China, the world’s biggest electricity consumer, is figuring out how to capture a larger share of the solar-energy market without losing money.
The government will spend at least a year studying Europe’s system of paying above-market prices for solar power before deciding if there’s a better way to spur clean-energy plants across China, said Wu Dacheng, an adviser to national power regulators. The delay has stalled projects planned on Chinese soil by developers such as First Solar Inc. of the U.S.
“We need to learn from European countries like Germany” that pay subsidized rates to spark solar-panel installations, Wu, vice chairman of the Solar Photovoltaic Committee of China’s Renewable Energy Society, said in an interview.
Europe, which attracted more than $65 billion in solar plant investment in 2010, is providing lessons for China. Germany, the largest panel market, together with Spain and France carried out four unscheduled subsidy cuts in 2010, trying to slow a torrent of projects by developers and speculators.
A worker operates on the assembly line that makes photovoltaic cells, the main energy generating component of a solar panel, at the Suntech Power Holdings Co. factory in Wuxi, China. (Bloomberg)
China’s wait-and-see strategy on projects is part of a broader industrial plan to take a leading global role in harnessing energy from the sun. China is first focusing state support on its own equipment manufacturers. That helps them gain market share and cut prices, lowering the eventual cost of a nationwide solar construction program China plans for itself.
“China is definitely playing a longer game in solar,” Daniel Guttmann, head of renewable energy strategy at the consulting firm PricewaterhouseCoopers LLP in London, said by telephone. “It has done a lot to subsidize its manufacturers.”
The government’s China Development Bank alone approved more than 126 billion yuan ($19 billion) in credit facilities in the second half of last year for makers of everything from the raw material of polysilicon to the finished solar panel, including Baoding-based Yingli Green Energy Holding Co., according to Bloomberg New Energy Finance.
Chinese solar equipment makers outperformed most U.S. and European competitors in stock markets in the last 12 months. The top three, led by LDK Solar Co., gained about 57 percent on average in the period, compared with 50 percent for the top three based in the U.S. and 6 percent for the Europeans.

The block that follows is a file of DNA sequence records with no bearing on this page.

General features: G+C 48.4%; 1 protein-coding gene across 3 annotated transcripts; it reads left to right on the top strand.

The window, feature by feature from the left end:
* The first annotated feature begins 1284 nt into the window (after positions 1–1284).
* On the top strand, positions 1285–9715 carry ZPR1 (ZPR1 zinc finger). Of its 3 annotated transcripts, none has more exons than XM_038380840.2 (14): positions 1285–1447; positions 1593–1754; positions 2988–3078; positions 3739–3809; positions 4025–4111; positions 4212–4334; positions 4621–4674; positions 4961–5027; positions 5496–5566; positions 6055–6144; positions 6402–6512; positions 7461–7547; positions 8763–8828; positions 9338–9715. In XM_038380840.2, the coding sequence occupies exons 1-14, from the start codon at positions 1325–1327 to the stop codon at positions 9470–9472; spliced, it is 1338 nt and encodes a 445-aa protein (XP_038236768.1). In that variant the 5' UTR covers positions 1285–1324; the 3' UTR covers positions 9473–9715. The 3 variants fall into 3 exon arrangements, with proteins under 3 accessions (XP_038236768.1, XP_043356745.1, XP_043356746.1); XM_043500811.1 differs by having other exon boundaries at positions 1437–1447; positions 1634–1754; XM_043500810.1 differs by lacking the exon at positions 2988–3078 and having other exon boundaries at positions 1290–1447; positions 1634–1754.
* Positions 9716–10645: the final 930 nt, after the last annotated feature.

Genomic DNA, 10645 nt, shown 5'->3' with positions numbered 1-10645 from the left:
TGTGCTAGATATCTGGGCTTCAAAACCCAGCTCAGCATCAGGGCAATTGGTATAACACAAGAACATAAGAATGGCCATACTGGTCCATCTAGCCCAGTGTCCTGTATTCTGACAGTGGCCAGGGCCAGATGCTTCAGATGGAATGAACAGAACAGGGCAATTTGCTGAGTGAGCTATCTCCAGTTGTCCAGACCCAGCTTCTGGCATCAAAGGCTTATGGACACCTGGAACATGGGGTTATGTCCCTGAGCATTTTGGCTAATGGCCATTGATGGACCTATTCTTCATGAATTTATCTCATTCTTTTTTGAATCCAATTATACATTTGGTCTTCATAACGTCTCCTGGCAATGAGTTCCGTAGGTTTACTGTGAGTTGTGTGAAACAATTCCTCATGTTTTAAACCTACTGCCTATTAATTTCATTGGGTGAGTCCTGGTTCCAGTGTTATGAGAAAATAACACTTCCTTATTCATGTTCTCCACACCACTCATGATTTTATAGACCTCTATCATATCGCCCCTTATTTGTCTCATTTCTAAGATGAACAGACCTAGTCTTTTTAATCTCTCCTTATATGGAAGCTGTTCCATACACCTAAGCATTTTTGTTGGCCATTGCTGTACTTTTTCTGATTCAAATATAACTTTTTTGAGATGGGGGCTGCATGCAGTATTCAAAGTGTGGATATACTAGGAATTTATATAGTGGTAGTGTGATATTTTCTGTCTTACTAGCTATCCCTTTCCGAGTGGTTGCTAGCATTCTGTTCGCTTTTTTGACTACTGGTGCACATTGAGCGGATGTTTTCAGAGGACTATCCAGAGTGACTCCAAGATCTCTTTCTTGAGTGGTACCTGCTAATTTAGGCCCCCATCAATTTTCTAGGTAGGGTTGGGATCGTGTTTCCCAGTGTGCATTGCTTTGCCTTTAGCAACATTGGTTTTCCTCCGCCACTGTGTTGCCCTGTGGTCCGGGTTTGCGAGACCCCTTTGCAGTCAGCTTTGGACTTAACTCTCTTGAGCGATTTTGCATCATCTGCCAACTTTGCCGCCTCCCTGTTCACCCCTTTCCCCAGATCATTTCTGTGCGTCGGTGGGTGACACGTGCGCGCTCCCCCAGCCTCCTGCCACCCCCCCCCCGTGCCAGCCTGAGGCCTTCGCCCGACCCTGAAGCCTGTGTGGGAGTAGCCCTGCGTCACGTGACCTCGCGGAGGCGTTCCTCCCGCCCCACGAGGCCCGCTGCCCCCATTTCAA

China this year will increase its share of the global solar photovoltaic panel market by about 10 percentage points and for the first time supply a majority of the devices that turn sunlight into power, according to London-based Bloomberg New Energy Finance. In contrast, China bought less than 3 percent of the 18.5 gigawatts in estimated worldwide panel sales for its domestic projects. (Bloomberg)
As panel prices drop, China plans to boost its own solar power installations by more than 60-fold to 20 gigawatts, or the equivalent of about 18 new nuclear plants, by 2020 from 2009. A nationwide subsidy or auction program is needed, though not a direct copy of the European or U.S. model, which is based on tax breaks, Wu said.
China is concerned that Europe’s subsidized rates, or feed- in tariffs, were so large that governments had to slash them earlier than planned to not strain government finances, Wu said. Spain alone spent 5.3 billion euros ($7.3 billion) subsidizing renewable power generation last year.
“China has seen that many European countries did not quite get the right feed-in tariff levels, with bubbles and super- profits for investors in some cases, and might want to give careful thought to set the right levels,” Guttman said.
Several demonstration projects in China weren’t developed because companies were deterred by the absence of a subsidized power purchase price, Wu said. (Bloomberg)